Communicate ineffectively, go to jail

Ineffective internal communications in North America can result in a disenfranchised workforce, diminished competitiveness, reduced profits, and a litany of other woes. At least you can’t be fined for it.

Beginning in March, companies operating in the European Union (EU) can be fined up to 75,000 pounds for violating a directive that compels them to communicate effectively with their employees. The directive gives employees the right to know about everything that materially affects their job security, prospects and future, according to Pauline Arnot, director of Beattie Communications, a UK internal communication consultancy.

I’m… Read More »

The resurgence of internal communications

I’m worried about employee communications as a profession based on shockingly bad performance across the business world. That doesn’t mean some companies aren’t getting it right. In fact, in some organizations, employee communications is replacing media relations as the hot communications spot.

That’s the conclusion of Amy Friedman in a piece she wrote for Positioning Online, the Web newsletter from communications recruiting firm Heyman Associates. “CEOs understand that in order to communicate objectives, internal communications must be a priority,” she writes. “It?s not just a means to ensure the employee population is invested in the… Read More »

Schilder’s List

My post on the ineffectiveness of internal communications (as evidenced by executive opinions revealed in an Accenture study) was picked up by PR Canada, prompting several responses from folks who may not have read my blog. Among those posting their own thoughts was Jana Schilder, an Ontario-based communications consultant.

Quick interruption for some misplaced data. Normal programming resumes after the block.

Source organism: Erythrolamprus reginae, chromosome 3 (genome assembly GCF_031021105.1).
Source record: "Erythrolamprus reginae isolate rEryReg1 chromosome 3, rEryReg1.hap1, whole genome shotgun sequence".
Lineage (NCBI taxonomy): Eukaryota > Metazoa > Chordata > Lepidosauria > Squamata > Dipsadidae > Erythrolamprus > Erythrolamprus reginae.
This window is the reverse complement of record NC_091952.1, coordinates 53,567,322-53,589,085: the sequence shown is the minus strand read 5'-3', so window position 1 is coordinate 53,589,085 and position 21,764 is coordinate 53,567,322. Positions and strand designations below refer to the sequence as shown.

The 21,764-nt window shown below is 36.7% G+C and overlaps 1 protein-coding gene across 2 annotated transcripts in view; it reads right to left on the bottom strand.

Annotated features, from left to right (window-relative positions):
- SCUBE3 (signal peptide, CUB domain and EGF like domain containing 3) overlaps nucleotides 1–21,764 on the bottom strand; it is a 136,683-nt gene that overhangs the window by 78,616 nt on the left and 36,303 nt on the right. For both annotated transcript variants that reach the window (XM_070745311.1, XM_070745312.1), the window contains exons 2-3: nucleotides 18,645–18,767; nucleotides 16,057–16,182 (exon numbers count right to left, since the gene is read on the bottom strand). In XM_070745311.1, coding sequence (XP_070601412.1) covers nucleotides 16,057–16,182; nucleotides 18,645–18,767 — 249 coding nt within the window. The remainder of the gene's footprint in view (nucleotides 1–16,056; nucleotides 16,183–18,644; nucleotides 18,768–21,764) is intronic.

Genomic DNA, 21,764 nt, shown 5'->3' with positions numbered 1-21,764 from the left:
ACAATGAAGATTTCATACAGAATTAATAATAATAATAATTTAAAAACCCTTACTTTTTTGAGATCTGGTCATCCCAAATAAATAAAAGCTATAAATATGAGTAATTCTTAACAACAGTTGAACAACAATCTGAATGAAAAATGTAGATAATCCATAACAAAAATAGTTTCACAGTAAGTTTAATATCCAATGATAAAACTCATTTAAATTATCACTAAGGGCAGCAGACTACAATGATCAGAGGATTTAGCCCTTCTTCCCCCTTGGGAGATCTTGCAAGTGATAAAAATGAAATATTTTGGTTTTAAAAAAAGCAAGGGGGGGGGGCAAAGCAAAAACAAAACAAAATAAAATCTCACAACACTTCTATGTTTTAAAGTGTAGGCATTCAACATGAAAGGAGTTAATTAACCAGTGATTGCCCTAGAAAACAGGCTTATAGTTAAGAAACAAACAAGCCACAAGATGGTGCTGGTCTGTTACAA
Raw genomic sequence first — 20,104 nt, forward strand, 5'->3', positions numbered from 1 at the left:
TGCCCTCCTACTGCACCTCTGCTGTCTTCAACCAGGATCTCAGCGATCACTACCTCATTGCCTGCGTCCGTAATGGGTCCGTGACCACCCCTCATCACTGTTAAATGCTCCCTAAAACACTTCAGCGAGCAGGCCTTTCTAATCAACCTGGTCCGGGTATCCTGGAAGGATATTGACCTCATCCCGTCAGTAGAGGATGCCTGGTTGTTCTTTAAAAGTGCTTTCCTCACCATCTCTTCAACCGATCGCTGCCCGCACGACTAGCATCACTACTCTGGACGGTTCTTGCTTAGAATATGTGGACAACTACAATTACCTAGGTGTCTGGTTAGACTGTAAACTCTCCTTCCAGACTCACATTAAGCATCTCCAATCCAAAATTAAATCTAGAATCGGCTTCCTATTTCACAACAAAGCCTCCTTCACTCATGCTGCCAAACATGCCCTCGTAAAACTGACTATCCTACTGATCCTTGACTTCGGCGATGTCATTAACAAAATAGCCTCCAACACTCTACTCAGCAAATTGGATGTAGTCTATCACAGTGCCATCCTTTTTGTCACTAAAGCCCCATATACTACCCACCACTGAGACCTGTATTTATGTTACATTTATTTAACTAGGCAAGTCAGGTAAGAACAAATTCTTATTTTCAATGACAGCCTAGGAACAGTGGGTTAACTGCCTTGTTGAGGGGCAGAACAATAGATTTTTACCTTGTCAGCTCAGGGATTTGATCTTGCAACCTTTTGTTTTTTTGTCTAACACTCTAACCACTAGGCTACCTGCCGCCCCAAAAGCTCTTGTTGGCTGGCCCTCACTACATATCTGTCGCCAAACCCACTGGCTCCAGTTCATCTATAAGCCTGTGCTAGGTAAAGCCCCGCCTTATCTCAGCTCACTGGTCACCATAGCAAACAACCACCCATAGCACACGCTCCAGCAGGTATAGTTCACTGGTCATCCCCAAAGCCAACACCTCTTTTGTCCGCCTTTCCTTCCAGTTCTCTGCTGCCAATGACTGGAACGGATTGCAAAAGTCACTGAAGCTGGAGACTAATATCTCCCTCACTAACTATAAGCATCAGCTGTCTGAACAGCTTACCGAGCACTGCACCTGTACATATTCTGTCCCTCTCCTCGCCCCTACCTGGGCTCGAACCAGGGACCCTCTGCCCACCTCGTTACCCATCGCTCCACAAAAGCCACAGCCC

Schilder lists five reasons why employee communcations is ineffective.

What to do about employee communications?

Back on August 28, I wrote an entry in which I stated that employee communications as a profession has been a failure. Advocates of strategic internal communication (myself included), along with associations like IABC that represent the profession, have argued for years that effective employee communications aligns employees with company goals and objectives. We maintain that solid internal communications produces bottom-line results. But a study from Accenture reveals that executives believe their employees are not aligned, that they don’t understand how their jobs fit into the bigger picture.

From where I sit, that means internal… Read More »

Participatory employee communications

The Northwest Voice is the epitome of participatory journalism. As reported in EContent, this newspaper—both print and online—is produced entirely from voluntary contributions submitted by residents living in Northwest Bakersfield, California. Today, Steve Rubel reports on an IBM effort to determine how quickly vandalism on Wikipedia is identified and corrected. The result: pages are restored to their accurate state in about five minutes.

Th Wikipedia and the Northwest Voice are two examples of participatory communication in which the audience is also the author. In the case of the Bakersfield newspaper, people living on the ground… Read More »

The failure of employee communications

I try to avoid duplicating material in my blog that appears in my newsletter, but this one is just too important. Too alarming. Too consequential.

I have spent more than 25 years working, one way or another, in employee communications. In that time, i have come to believe all the usual arguments about the value we deliver to our companies and clients. Chief among these, we create “line of sight”—that is, we help employees understand how their individual work efforts contribute to the company’s high-level business plans and strategies. Through this effort, we contribute to the company’s competitiveness.

At least, that’s the… Read More »

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